Many investors view the fiscal cliff as a key impediment to economic growth and higher stock prices. Once the fiscal cliff is resolved – likely with sufficient compromise to irritate both political sides – the economy and stocks will move ahead.
There is some truth to this line of reasoning: A fiscal cliff resolution will remove an overhang of uncertainty that is darkening investor mood and incentivizing corporate executives to hold a record level of cash – at $2 trillion.
I've read many accounts of corporate executives continually parking cash and cutting plans to invest thanks to the roiled outlook on capital gains, dividend tax rates, and income tax rates. The Wall Street Journal recently reported that the “nation's 40 biggest publicly traded corporations have announced plans to curtail capital expenditures….”
Despite the chatter and concerns of businesses throttling back investment plans, the fact is that business have been investing since we began pulling out of the recession in late 2009. Moreover, business investment is the reason we are no longer in a recession.
As the graph below reveals, as private business investment goes so goes job growth and the economy. Contrary to popular belief, investment drives the economy, not consumption.
With American corporations sitting on a mountain of cash, I'm convinced the level of investment could easily approach 2006 levels once the uncertainty of the fiscal cliff is removed.
To be sure, corporate executives remain fearful that failure to resolve the fiscal cliff will push the economy back into recession. If a deal isn't reached by the end of the year, consumer and investor confidence will suffer, which will obviously impact corporate profits.
That said, it's important to focus on cash, because cash is a sterile asset. Yes, cash is a store of value, but it doesn't create a positive return for investors. Businesses make money by investing, not by holding cash balances.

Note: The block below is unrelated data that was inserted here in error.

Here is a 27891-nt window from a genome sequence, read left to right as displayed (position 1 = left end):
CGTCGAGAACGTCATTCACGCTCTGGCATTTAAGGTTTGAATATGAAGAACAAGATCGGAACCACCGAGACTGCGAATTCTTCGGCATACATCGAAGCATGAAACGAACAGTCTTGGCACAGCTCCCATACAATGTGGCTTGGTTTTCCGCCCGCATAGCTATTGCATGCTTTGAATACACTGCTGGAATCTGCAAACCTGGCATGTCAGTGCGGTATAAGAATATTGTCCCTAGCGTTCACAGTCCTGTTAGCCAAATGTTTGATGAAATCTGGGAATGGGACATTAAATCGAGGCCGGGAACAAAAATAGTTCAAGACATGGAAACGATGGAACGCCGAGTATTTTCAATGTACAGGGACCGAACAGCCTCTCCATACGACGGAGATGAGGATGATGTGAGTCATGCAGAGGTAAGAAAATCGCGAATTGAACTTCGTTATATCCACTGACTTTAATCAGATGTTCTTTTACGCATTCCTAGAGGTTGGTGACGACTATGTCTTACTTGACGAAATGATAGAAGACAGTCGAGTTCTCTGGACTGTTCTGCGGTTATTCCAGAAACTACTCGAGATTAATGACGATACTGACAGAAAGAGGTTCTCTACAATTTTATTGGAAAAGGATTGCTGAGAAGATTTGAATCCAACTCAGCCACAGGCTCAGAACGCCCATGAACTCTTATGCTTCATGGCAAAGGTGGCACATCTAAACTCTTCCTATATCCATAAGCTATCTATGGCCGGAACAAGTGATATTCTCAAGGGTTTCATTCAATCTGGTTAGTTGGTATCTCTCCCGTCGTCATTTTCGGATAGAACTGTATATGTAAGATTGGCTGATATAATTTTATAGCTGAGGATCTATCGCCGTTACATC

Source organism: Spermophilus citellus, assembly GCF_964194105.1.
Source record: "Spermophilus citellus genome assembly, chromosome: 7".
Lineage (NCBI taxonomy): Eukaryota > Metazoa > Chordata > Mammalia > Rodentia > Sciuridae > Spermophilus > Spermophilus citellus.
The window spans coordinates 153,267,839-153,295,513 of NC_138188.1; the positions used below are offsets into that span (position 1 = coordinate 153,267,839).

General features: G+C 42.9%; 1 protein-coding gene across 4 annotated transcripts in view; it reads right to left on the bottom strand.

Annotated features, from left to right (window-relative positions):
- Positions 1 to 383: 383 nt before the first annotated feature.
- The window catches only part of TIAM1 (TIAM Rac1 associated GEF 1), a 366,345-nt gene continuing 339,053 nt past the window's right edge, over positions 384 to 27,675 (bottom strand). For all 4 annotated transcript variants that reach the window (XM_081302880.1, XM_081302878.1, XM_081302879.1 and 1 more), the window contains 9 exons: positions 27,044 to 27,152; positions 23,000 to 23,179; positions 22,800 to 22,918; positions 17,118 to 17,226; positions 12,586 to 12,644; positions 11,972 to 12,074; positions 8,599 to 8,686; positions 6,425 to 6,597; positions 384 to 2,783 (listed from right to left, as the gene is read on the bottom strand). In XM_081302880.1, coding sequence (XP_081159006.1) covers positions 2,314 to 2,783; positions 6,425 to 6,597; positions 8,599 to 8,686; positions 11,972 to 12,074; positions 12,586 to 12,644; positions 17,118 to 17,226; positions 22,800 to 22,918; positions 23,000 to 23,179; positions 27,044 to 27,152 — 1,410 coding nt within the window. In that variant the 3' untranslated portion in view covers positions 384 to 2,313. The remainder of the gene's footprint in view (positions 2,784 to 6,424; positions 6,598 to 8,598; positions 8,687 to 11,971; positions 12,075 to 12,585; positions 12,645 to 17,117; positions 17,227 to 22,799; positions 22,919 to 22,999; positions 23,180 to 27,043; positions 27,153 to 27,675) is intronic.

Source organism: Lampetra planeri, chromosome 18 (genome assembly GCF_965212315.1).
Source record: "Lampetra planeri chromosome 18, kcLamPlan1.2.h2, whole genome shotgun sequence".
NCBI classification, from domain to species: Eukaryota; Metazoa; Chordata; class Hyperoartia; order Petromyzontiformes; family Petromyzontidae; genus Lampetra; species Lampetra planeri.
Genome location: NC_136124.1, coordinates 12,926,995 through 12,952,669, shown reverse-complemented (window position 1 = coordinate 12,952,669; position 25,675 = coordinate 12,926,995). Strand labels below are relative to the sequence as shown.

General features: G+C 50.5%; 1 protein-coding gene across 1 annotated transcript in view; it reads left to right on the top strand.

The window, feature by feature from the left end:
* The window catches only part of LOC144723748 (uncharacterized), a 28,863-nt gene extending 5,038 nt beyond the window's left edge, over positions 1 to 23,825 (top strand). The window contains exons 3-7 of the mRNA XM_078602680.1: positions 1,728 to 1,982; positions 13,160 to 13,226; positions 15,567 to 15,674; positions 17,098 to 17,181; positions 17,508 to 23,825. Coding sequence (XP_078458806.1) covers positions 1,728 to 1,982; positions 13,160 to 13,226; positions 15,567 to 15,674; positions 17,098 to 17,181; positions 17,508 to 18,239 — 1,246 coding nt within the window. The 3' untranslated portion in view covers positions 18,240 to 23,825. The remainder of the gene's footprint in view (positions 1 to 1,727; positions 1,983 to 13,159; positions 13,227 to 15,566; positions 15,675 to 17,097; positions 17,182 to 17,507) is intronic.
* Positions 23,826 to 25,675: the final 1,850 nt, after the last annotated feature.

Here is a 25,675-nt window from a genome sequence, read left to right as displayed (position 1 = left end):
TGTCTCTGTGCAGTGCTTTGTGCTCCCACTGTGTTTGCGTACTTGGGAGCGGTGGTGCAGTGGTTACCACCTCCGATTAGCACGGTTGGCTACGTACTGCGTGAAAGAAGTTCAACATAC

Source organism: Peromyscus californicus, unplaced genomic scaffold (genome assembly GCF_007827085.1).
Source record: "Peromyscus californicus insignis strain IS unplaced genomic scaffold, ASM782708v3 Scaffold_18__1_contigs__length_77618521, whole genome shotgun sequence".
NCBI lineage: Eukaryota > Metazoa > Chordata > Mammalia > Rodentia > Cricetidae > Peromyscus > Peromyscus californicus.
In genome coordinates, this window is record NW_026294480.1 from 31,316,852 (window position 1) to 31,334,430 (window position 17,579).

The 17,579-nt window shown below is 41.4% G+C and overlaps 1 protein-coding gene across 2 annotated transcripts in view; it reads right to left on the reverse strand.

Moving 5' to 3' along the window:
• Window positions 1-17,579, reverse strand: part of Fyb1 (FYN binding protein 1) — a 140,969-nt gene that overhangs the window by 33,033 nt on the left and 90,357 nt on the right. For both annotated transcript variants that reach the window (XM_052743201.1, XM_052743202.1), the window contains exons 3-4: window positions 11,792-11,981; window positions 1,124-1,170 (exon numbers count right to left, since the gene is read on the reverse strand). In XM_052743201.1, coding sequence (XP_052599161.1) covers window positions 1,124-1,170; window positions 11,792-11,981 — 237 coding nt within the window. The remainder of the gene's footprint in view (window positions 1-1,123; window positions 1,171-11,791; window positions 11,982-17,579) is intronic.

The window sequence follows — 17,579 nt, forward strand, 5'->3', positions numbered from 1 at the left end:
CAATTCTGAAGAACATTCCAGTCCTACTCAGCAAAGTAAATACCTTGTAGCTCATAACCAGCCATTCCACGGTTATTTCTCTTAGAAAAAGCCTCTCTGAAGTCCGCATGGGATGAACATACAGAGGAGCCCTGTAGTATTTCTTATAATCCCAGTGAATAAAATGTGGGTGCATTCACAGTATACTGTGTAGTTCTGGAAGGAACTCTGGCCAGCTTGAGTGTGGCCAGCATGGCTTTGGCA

Because of the unprecedented level of corporate cash, I see a tremendous opportunity in 2013.
One trillion dollars (or more) of potential business investment points to significant job and economic growth down the road.
In the meantime, I think it's worthwhile to double-down on the market.
Today's elevated level of uncertainty has created opportunity by depressing asset prices. When we factor in the 1,000-point drop in the Dow Jones Industrial Average, it would appear there are significantly more opportunities to buy good companies at more favorable prices.
In my own research, I've been finding more value – particularly in income investments – which I've been vetting for the High Yield Wealth portfolio.
As for the portfolio itself, despite the strong sell-off in equities this month, the investments in the portfolio continue to operate profitably, generate cash flow, and pay and raise dividends. I have seen no indication that will change.
I know these are unsettling times. The good news is they won't last. I expect the White House and Congress to strike a deal before the end of the year (and even if a deal is reached after January 1, it can be made retroactive). The deal won't be perfect, but it will lower uncertainty, because business and consumers know what they are confronting going forward, and can plan accordingly.
When that occurs, expect corporate America to begin investing its cash hoard in earnest, and watch the economy and stock prices move higher.